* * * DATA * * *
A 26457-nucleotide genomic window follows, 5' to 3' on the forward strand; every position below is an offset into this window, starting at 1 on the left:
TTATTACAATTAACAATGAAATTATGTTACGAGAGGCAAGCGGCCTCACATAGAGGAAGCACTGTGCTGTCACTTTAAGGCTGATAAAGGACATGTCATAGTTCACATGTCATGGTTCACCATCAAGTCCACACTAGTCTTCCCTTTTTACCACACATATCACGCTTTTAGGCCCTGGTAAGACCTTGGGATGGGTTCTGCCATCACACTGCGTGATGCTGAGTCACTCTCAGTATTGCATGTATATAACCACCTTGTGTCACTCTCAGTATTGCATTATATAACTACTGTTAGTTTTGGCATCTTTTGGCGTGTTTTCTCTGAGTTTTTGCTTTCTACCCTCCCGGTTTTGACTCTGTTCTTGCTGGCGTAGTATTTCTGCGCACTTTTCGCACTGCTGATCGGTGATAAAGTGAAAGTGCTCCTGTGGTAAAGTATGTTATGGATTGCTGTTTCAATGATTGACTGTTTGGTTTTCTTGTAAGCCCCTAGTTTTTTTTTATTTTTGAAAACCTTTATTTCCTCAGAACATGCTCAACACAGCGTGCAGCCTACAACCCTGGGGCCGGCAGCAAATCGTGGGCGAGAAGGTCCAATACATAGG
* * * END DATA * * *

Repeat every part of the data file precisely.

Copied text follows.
A 26457-nucleotide genomic window follows, 5' to 3' on the forward strand; every position below is an offset into this window, starting at 1 on the left:
TTATTACAATTAACAATGAAATTATGTTACGAGAGGCAAGCGGCCTCACATAGAGGAAGCACTGTGCTGTCACTTTAAGGCTGATAAAGGACATGTCATAGTTCACATGTCATGGTTCACCATCAAGTCCACACTAGTCTTCCCTTTTTACCACACATATCACGCTTTTAGGCCCTGGTAAGACCTTGGGATGGGTTCTGCCATCACACTGCGTGATGCTGAGTCACTCTCAGTATTGCATGTATATAACCACCTTGTGTCACTCTCAGTATTGCATTATATAACTACTGTTAGTTTTGGCATCTTTTGGCGTGTTTTCTCTGAGTTTTTGCTTTCTACCCTCCCGGTTTTGACTCTGTTCTTGCTGGCGTAGTATTTCTGCGCACTTTTCGCACTGCTGATCGGTGATAAAGTGAAAGTGCTCCTGTGGTAAAGTATGTTATGGATTGCTGTTTCAATGATTGACTGTTTGGTTTTCTTGTAAGCCCCTAGTTTTTTTTTATTTTTGAAAACCTTTATTTCCTCAGAACATGCTCAACACAGCGTGCAGCCTACAACCCTGGGGCCGGCAGCAAATCGTGGGCGAGAAGGTCCAATACATAGG